11 September 2020 (released)
11 September 2020
Following on from 2019’s Hieronymous Bosch influenced ‘Garden of Earthly Delights’ Norwegian vocalist, pianist and composer Susanna (Wallumrød) channels another concept album that further combines literate prose with a persuasive pose.
Joining the ranks of artists that veer from Claude Debussy to The Doors, Bob Dylan and Scott Walker, Susanna delves into the oeuvre of French anti-establishmentarian poet, Charles Baudelaire to create this sparse, minimalist and eerie tribute. By adapting ten texts from his scandalous masterwork The Flowers of Evil which address the role of evil in human existence, the possibility of nefarious external forces out to disrupt and corrupt and the seamy sides to life she proffers a treatise for times of tumult.
Baudelaire’s persistent diseased physical state (in)advertently infused and imbued his work with an abject and decadent perception, his hazed state prone to producing fevered horrorscapes populated by a roll call of malcontents and spectral netherworld entities. Opener ‘The Dancing Snake’ does nothing to rectify the slippery serpent’s (‘with the shimmering skin’) bad reputation, as far back as the biblical paradise of Eden its role as harbinger of downfall was cast. ‘The Vampire’ is a quasi-upbeat ode (think a scolding Kate Bush) to the weak, the ignoble, the parasitic, the addict, as Susanna notes: ‘as the drunkard is to his bottle, as the gambler is to his game’. An autobiographical admission on Baudelaire’s part in his own misfortunes?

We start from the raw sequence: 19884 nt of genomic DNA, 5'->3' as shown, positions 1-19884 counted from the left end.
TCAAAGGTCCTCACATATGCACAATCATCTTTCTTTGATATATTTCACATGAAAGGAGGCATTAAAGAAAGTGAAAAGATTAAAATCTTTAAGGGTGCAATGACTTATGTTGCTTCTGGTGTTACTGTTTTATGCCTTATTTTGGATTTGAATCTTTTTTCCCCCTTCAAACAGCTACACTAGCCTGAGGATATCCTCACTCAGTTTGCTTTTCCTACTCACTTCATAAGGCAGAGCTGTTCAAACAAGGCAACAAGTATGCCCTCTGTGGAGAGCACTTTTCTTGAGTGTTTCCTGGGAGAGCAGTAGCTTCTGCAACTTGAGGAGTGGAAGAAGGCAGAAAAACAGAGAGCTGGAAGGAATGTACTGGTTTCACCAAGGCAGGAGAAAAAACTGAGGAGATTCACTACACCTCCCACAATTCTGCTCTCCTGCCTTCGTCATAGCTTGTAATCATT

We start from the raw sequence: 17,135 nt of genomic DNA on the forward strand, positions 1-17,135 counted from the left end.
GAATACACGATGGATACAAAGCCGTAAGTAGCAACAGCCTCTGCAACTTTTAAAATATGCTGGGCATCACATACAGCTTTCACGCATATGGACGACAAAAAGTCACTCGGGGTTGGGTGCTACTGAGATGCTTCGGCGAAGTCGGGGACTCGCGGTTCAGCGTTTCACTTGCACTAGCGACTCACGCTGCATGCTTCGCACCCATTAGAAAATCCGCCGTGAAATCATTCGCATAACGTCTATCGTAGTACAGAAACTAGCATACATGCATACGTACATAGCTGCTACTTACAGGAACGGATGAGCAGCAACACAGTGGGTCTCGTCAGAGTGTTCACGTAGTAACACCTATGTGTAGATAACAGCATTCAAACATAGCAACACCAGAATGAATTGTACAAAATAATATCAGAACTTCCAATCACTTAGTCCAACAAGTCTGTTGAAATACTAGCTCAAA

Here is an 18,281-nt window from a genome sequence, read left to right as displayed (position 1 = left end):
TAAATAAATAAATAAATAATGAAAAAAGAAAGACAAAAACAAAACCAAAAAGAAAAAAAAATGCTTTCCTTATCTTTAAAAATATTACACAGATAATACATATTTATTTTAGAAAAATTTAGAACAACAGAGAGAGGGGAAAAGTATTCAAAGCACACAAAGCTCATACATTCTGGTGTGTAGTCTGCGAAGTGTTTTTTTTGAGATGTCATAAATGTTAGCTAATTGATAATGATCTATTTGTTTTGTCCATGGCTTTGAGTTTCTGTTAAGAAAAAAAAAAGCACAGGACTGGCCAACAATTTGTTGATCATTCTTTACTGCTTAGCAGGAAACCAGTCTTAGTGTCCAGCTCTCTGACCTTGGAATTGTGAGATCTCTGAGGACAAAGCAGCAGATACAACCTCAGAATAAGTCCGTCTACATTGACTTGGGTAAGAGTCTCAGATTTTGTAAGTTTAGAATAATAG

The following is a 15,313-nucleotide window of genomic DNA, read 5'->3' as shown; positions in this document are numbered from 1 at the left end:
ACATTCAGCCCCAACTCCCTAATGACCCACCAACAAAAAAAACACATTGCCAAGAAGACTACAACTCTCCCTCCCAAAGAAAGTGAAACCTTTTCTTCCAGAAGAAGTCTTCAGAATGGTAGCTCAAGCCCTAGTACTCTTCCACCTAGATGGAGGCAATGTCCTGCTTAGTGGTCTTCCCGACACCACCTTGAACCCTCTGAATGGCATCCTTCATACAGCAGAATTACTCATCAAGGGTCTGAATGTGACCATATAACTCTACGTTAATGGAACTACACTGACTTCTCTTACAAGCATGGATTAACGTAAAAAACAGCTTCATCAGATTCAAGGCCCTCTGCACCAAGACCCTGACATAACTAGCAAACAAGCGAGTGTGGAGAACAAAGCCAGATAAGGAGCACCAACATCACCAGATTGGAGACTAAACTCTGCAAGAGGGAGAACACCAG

Susanna captures, bottles and surreptitiously throttles this veritable horrorshow augmented solely and purely by the bleakly sleek piano. The absence of presence of other sounds only enhances the brevity and gravity of the subject matter, these songs breathe outwards and gasp inwards. At times she evokes a glacial Joni Mitchell, a barely suppressed agile-fragility is latent and lurking throughout.
Addressing the dictated dichotomies of life that surround, ground and confound (life amongst the ruins of death; virtue versus vice), that contain, maintain and restrain within structures and strictures, it’s a fine line between balance and lost footings.
Susanna’s work constantly posits the conundrum ‘how do we survive and thrive in a world of disarray and continued assaults on human nature’? By applying Baudelaire’s tortured postulations and uneased ululations one solution may be to step outside to jump back in. Afresh, anew, again.